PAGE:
Monday, February 29, 2016

FC5TR1P: Road Trip!

Mystery Monday has pulled in and and is ready to drive you crazy!



If you need a closer look at the text from the image here it is:
08;;8();
5*†2*?92
8();]‡‡*
88634;;]
‡08;;8(]

The checksum for this puzzle is 52. (Remember, the checksum is the result of adding all the individual digits of the coords.)

At the end you should discover a thematically appropriate item (I leave it up to you to deduce the them.) This one is best viewed on Street View.  

Please don't spoil the answer in the comments! Hints published tomorrow, and the answer on Wednesday. 

Happy Puzzling!

Friday, February 26, 2016

Resource Friday: Ambiscript

As a follow-up to my previous post on encoding text using DNA proteins I now call your attention to "Ambiscript," a method of encoding the same material using symbols instead of letters.


There is no online decoder for this that I can find, but there is a font that is downloadable at the website. To decode or encode using ambiscript you have to encode using a method like the one described in my original post, then replace the resulting letters with the correct symbols. Or vice-versa for decoding.

Wednesday, February 24, 2016

FCB34CH: ooooo I Wanna Take Ya' ANSWER

Feeling like you need tropical drink after this week's Mystery Monday puzzle? The answer is after the break!


Tuesday, February 23, 2016

FCB34CH: ooooo I Wanna Take Ya' HINTS

Need a few hints for this week's Mystery Monday puzzle?


I will give you five hints, each getting progressively more revealing, but they will be encoded in ROT13, just like the hints on geocaching pages. You can copy and paste the hints here to decode them. HINT 5 will be nuclear level, so only look at it as a last resort!

HINT 1: Guvf chmmyr vf onfrq ba n fbat.

HINT 2: Vqragvsl gur cynprf ercerfragrq ol gur syntf. Gurve anzrf, nf jryy nf bgure uvagf, fubhyq uryc lbh vqragvsl jung gur chmmyr vf onfrq ba.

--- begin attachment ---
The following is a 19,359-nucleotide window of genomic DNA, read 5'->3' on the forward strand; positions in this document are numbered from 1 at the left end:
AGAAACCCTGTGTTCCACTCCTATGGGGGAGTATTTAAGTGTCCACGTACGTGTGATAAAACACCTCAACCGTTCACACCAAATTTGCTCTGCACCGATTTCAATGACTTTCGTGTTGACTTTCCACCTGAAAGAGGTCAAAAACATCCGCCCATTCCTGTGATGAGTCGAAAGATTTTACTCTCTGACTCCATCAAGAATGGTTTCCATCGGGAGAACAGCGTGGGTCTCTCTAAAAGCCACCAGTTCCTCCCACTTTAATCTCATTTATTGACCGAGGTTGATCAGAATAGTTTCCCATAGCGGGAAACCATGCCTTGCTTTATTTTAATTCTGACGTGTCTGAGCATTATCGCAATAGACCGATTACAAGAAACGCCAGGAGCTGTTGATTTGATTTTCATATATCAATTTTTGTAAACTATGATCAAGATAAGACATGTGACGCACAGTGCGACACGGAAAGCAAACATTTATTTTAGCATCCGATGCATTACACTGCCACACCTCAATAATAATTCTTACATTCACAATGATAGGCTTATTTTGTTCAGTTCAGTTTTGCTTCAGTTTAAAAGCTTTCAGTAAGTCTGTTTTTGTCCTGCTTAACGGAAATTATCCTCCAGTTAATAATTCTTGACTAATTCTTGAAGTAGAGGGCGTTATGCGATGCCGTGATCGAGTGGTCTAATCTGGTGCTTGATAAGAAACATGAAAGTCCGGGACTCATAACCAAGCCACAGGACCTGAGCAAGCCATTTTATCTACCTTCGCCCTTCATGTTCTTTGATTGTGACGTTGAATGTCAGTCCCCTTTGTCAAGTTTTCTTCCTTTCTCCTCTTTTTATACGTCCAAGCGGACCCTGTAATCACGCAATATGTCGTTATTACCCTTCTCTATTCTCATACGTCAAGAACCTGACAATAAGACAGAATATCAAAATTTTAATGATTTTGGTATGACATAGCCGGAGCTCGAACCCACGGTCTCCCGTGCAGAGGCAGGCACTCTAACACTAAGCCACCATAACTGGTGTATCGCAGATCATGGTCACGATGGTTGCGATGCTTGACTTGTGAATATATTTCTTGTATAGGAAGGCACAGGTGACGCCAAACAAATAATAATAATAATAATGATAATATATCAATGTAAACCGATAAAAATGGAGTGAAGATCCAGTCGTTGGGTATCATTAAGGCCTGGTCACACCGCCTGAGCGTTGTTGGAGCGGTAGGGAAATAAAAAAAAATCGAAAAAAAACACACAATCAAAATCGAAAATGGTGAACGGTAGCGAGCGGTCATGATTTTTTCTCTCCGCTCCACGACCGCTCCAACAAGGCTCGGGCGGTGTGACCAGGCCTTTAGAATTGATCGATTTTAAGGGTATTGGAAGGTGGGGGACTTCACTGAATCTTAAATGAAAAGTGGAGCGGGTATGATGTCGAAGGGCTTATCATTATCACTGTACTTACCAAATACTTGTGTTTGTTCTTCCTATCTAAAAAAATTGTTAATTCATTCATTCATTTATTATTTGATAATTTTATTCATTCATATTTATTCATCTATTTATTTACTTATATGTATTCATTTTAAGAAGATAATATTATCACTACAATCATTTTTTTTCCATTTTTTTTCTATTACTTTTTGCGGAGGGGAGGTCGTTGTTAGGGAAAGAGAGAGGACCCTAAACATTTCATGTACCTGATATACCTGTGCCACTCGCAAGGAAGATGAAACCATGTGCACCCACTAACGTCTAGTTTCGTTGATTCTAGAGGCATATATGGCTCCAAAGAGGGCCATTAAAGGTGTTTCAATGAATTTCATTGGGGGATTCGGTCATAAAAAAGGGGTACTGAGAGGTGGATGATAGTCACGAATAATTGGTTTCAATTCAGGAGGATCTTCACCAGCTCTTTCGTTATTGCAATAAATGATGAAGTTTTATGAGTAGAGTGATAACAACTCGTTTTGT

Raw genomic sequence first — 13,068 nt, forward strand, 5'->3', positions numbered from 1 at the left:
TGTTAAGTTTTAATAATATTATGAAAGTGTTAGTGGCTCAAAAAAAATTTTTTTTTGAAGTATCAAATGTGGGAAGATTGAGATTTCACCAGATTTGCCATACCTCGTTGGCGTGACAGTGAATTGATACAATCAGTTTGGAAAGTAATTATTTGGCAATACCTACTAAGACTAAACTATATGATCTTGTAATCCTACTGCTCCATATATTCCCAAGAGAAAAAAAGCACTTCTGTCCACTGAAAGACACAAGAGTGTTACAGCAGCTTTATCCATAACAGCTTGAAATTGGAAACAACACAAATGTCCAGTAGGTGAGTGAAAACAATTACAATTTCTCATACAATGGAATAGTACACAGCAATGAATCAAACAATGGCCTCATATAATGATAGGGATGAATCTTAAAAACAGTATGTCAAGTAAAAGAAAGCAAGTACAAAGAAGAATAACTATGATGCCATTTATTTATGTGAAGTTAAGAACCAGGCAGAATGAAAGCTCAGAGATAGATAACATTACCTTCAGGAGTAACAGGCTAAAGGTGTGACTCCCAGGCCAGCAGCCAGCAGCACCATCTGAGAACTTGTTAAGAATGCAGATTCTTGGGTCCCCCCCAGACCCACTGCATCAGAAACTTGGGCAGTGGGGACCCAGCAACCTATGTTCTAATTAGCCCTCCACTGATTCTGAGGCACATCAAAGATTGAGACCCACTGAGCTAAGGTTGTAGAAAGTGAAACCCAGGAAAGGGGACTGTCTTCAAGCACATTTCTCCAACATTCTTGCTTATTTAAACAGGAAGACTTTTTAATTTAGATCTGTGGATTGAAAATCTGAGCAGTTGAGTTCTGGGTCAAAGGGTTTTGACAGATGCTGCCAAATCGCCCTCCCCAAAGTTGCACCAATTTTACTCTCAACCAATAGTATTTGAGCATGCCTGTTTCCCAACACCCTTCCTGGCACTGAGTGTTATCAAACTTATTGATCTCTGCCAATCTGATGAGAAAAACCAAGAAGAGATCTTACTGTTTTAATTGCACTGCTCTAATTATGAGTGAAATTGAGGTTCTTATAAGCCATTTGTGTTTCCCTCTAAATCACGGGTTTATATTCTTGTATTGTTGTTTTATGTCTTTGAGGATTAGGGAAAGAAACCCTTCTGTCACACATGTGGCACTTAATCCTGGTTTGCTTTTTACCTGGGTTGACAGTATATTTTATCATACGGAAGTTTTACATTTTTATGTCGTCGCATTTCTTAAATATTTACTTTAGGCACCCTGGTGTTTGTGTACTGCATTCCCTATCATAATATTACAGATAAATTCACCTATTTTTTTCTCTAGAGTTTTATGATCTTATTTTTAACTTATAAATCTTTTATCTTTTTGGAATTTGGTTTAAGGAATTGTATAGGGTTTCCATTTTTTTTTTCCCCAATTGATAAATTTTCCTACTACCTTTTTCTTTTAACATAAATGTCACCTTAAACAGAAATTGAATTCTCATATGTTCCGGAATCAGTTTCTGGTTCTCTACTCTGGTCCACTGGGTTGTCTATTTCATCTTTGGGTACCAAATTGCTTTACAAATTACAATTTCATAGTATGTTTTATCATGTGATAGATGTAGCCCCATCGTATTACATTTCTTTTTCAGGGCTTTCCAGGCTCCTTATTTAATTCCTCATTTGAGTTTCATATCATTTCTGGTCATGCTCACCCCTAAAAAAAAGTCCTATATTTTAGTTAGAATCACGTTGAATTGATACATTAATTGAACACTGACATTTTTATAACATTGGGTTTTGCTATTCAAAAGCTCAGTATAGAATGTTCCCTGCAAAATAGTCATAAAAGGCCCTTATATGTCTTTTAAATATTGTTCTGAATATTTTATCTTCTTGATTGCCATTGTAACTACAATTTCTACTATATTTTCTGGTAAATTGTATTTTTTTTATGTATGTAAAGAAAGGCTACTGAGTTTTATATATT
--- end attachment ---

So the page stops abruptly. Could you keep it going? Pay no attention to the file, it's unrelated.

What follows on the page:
HINT 3: Jung beqre ner gur cynprf zragvbarq va gur fbat?

HINT 4: Svefg rdhnyf bar, frpbaq rdhnyf gjb, rgp. Bayl gur svefg zragvba znggref.

HINT 5: Gur fbat zragvbaf gra qvfgvapg ybpngvbaf, nyy bs juvpu ner ercerfragrq ol gur syntf, gur svefg cynpr zragvbarq jvyy rdhny bar, gur frpbaq cynpr zragvbarq jvyy rdhny gjb rgp.

Answer tomorrow!

Monday, February 22, 2016

Mystery Monday: oooooo I Wanna Take Ya' FCB34CH

I'm back with another Mystery Monday to tickle your synapses and give you a little practice.


The checksum for this puzzle is 55. (Remember, the checksum is the result of adding all the individual digits of the coords.)

At the end you should discover one of the dangers this vacation might have. 

Please don't spoil the answer in the comments! Hints published tomorrow, and the answer on Wednesday. 

Happy Puzzling!

Friday, February 19, 2016

Resource: Orienteering Book

Normally for the weekly resource I present a webpage that you might find useful for puzzle solving. This week it's a little something different. 

Besides the fact that many puzzles are based on the use of a map and compass to find locations, it is generally just a good idea to have an understanding of a non-electronic way to find your way around if you are out in the woods. "Be Expert With Map and Compass" was originally published in 1955 and has been the go-to book on the subject for decades. It was recently updated with new illustrations, and information that incorporates GPS guidance with the traditional methods. 



As a note: a lot of the reviews mention that the exercises in the book are based on a sample map that comes with the paperback edition, but is obviously not included in the Kindle edition, so keep that in mind!

Wednesday, February 17, 2016

Monday, February 15, 2016

Mystery Monday: Pie Eating Contest FCC4K3S

I hope everyone had a wonderful Valentine's Day! This week's Mystery Monday puzzle is ready to go! This puzzle was inspired by a puzzle created by Mark Winslow, who caches under the name WINSLMA in the Charlotte, NC area.



The checksum for this puzzle is 51. (Remember, the checksum is the result of adding all the individual digits of the coords.)

At the end you should discover exactly what type of pie they were serving at the contest. 

Please don't spoil the answer in the comments! Hints published tomorrow, and the answer on Wednesday. 

Happy Puzzling!

Friday, February 12, 2016

Resource Friday: Wordsmith Anagram Solver

Many of you already know this resource judging from the response to this week's puzzle, but I thought I'd feature the "Advanced" settings of the Wordsmith Anagram Solver.